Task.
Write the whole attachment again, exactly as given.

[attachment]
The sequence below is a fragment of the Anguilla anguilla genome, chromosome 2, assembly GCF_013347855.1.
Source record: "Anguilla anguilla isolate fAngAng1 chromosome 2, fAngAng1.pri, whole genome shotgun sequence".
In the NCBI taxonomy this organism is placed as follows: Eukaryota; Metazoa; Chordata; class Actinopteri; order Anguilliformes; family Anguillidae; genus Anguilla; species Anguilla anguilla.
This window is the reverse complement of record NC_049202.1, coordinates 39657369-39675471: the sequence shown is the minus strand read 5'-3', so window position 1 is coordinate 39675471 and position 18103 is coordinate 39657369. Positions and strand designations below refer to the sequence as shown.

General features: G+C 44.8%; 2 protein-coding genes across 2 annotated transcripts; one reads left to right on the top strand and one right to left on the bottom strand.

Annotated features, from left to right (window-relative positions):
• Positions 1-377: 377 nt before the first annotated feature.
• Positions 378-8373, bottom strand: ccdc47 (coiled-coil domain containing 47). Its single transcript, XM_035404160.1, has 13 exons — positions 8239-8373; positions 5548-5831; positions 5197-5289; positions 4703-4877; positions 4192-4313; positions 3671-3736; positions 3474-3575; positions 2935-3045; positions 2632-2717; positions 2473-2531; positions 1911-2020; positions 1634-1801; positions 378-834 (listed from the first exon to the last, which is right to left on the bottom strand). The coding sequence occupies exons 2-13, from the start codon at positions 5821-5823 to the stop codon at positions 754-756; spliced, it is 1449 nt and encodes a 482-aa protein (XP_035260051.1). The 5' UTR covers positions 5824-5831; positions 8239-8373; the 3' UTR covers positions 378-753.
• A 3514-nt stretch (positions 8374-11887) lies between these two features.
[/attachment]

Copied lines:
The sequence below is a fragment of the Anguilla anguilla genome, chromosome 2, assembly GCF_013347855.1.
Source record: "Anguilla anguilla isolate fAngAng1 chromosome 2, fAngAng1.pri, whole genome shotgun sequence".
In the NCBI taxonomy this organism is placed as follows: Eukaryota; Metazoa; Chordata; class Actinopteri; order Anguilliformes; family Anguillidae; genus Anguilla; species Anguilla anguilla.
This window is the reverse complement of record NC_049202.1, coordinates 39657369-39675471: the sequence shown is the minus strand read 5'-3', so window position 1 is coordinate 39675471 and position 18103 is coordinate 39657369. Positions and strand designations below refer to the sequence as shown.

General features: G+C 44.8%; 2 protein-coding genes across 2 annotated transcripts; one reads left to right on the top strand and one right to left on the bottom strand.

Annotated features, from left to right (window-relative positions):
• Positions 1-377: 377 nt before the first annotated feature.
• Positions 378-8373, bottom strand: ccdc47 (coiled-coil domain containing 47). Its single transcript, XM_035404160.1, has 13 exons — positions 8239-8373; positions 5548-5831; positions 5197-5289; positions 4703-4877; positions 4192-4313; positions 3671-3736; positions 3474-3575; positions 2935-3045; positions 2632-2717; positions 2473-2531; positions 1911-2020; positions 1634-1801; positions 378-834 (listed from the first exon to the last, which is right to left on the bottom strand). The coding sequence occupies exons 2-13, from the start codon at positions 5821-5823 to the stop codon at positions 754-756; spliced, it is 1449 nt and encodes a 482-aa protein (XP_035260051.1). The 5' UTR covers positions 5824-5831; positions 8239-8373; the 3' UTR covers positions 378-753.
• A 3514-nt stretch (positions 8374-11887) lies between these two features.